By Tien Phan
On October 29th, Seton Hall University partnered with the Syrian Supper Club organization to organize the Syrian Supper Club Event in the hopes of bringing different people together and hearing different stories from Syrian refugees.
The night started slowly as people began to flow in. Everyone warmly greeted one another before the actual event started. The Main Lounge in University Center, initially empty, was filled with laughter and small conversation. While the greetings were still happening, the volunteers enthusiastically set up the last stages of preparation. It was, indeed, a nice turnout of faculty members, students, and the Syrian refugees themselves.
When you walked in, you can suddenly hear music from the Middle East. Svetlana Samoylova, a Diplomacy and Economics double major, said that she felt at home with her Turkish background. She thought the welcoming atmosphere was essential in forming and being attentive to the idea that refugees are welcomed.
With a humorous sound effect, Dr. Widian Nicola, assistant professor of the Department of Sociology Anthropology and Social Work, loosened up the crowd signaling an alleviated night for everyone in attendance.
A video was then shown, displaying many students saying welcome to the audience, especially to the refugees, in the students’ respective languages. Despite all the differences that we have for one another, individually, the gesture offered a sense of a strong community with many different ethnicities live together, which was the emphasis of the entire night.
Right after, volunteering students commenced with a story of the incarnation of the Buddha to a parrot. The parrot was in desperate effort to save other animals from burning fire, but without any assistance from the gods, mainly because they initially refused to. One of the animals, an eagle, realizing its own unrecognized privileges over other animals, and helped, after hearing the little parrot say, “I don’t need advice. I just need someone to help.”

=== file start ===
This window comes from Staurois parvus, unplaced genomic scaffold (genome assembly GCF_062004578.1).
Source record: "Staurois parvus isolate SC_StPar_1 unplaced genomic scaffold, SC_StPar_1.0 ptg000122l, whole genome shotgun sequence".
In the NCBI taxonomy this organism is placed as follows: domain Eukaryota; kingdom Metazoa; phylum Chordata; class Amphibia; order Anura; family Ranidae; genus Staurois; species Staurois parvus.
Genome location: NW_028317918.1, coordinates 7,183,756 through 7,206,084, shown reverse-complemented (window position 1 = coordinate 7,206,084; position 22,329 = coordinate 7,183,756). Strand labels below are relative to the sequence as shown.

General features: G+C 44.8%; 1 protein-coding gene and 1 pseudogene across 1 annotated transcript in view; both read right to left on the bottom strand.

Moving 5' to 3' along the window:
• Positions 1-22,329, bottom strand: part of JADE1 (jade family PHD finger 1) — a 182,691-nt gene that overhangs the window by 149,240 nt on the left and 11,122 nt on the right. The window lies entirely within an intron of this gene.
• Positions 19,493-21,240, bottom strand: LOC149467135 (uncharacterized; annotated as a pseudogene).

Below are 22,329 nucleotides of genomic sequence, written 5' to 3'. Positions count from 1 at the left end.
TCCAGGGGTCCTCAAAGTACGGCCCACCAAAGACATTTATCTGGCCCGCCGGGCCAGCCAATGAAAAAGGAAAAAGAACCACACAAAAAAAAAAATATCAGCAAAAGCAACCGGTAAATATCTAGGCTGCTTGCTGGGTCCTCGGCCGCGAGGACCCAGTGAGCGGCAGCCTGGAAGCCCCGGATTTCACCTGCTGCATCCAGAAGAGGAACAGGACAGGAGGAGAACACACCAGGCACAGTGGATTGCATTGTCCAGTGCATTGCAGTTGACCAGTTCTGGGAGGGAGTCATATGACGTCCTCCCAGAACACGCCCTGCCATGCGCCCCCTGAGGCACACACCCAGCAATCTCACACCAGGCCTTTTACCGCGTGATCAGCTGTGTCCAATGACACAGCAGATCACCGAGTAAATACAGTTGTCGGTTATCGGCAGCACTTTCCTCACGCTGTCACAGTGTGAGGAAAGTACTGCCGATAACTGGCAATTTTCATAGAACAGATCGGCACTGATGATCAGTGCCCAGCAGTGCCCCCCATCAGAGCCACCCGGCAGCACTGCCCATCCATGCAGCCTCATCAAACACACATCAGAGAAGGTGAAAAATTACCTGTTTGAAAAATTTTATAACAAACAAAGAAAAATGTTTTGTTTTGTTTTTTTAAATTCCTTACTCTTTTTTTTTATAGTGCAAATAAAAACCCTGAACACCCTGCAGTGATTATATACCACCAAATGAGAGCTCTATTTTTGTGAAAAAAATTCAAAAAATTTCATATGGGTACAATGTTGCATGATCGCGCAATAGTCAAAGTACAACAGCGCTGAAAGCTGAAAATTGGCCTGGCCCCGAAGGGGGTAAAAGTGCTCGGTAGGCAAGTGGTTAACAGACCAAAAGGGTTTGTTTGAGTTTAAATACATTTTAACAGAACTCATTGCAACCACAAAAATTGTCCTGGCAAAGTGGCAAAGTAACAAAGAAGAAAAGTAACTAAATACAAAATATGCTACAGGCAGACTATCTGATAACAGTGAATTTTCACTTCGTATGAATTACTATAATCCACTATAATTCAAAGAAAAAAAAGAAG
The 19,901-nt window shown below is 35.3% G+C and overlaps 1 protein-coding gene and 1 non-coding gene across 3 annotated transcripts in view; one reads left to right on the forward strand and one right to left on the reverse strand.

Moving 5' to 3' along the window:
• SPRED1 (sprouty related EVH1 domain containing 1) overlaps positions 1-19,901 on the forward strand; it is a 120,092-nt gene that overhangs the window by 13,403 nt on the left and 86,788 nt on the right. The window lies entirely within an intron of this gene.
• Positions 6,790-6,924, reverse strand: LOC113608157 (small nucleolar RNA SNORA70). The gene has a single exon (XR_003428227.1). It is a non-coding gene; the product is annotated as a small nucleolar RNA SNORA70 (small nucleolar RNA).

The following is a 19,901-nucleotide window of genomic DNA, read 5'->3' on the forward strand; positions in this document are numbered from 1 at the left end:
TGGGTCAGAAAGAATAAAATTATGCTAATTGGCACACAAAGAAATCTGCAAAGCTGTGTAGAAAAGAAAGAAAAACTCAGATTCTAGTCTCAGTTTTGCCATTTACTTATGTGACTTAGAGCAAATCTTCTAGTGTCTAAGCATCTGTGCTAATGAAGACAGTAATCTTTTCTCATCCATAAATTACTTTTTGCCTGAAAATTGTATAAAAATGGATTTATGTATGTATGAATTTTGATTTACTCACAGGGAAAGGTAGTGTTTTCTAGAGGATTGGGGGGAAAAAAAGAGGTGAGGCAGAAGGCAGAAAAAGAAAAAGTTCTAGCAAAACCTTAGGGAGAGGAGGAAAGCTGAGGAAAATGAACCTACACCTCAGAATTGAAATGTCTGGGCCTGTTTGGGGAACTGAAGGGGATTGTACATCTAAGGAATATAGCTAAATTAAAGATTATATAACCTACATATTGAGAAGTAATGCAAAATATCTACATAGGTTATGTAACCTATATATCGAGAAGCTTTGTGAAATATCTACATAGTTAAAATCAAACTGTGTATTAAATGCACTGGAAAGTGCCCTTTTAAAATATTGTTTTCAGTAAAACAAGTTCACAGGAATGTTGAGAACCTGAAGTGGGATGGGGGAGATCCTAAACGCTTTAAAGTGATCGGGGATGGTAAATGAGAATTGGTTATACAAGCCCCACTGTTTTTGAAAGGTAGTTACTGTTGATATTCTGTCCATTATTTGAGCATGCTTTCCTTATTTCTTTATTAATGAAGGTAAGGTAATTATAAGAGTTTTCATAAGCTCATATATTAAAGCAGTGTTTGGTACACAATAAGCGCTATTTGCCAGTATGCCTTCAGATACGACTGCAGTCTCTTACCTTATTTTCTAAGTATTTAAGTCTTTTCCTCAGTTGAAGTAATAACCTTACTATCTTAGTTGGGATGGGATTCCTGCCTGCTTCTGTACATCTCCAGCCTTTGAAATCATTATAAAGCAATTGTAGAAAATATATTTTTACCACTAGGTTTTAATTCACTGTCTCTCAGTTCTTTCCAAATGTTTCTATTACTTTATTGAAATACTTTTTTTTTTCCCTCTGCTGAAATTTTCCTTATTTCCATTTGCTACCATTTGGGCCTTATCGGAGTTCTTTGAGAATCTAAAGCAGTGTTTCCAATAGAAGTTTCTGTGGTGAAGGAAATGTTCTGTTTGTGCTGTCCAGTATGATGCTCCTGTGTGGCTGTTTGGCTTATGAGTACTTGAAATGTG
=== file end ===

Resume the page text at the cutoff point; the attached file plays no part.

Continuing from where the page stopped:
The story alluded the understanding many individuals lack for one another. They focus on rational aspects too much and morality seems to fade away. The under-lying message also highlighted the fact that, even if someone has a head-start in life due to their background, that does not mean that they cannot use that advantage to assist those who are less fortunate.
Dean of College of Arts and Sciences, Peter Shoemaker, spoke on how fast his decision to sponsor the event was. “It was almost an instant yes,” he said. Dean Shoemaker was thrilled to have such meaningful event, and hopes Seton Hall can host many more of in the future. Realizing he was the last speaker before everyone goes to have food, he jokingly teased about how long he would talk and then invited everyone to join the main event.
There seemed to be enough food to feed a military unit, and no one held back on their desire to enjoy good cuisine. There was hummus, kebab halabi, kibbeh, tabbouleh, fattoush, bastirma, and most of all, the delicious dessert of baklava. Everyone enjoyed one dish after another. Seeing everyone shared the meal altogether cultivate the whole idea of the experience: sharing and understanding.
One of the co-founders of the Syrian Supper Club spoke briefly, showing her appreciation for all the contributions in order to make the event possible. What she shared came as a shock to most of the people in the audience. She said that two women prepared the meal for three hundred individuals who came that night; it was a productive effort as the cooks were driven by their determination to share their cultures with unfamiliar faces.
The highlighted speaker of the night was Mr. Abdul Alargha, who immigrated to the United States in 2013. He recounted the experience of when he first became an immigrant; an experience that had him turning from a wealthy business man in his homeland, to homeless, only a day after coming to America. After two long years of waiting, Mr. Alargha was granted asylum, and now, he has his family with his wife and children with them. He is confident in what the future may hold.
A double major in Diplomacy and Social Work, Ella Small, described the motivation to organize this event as clear and straightforward: welcoming the strangers and letting them share their stories. “I believe in that motivation and connecting all the people that I would never able to meet is a wonderful opportunity,” she added. When the night came to a close, and Ms. Small could see the positive result on both the refugees and the students, it solidified her beliefs in connecting people altogether.
Ms. Samoylova could not stress enough the importance of the occasion for Seton Hall students. The night further showed that despite initial differences, most people are not that different from one another. Because of certain circumstances, their lives are made difficult, and Ms. Samoylova affirmed that this would help people to acknowledge the difficulties of being an immigrant and leaving everything behind. More awareness ought to be raised for a more understanding and inclusive community.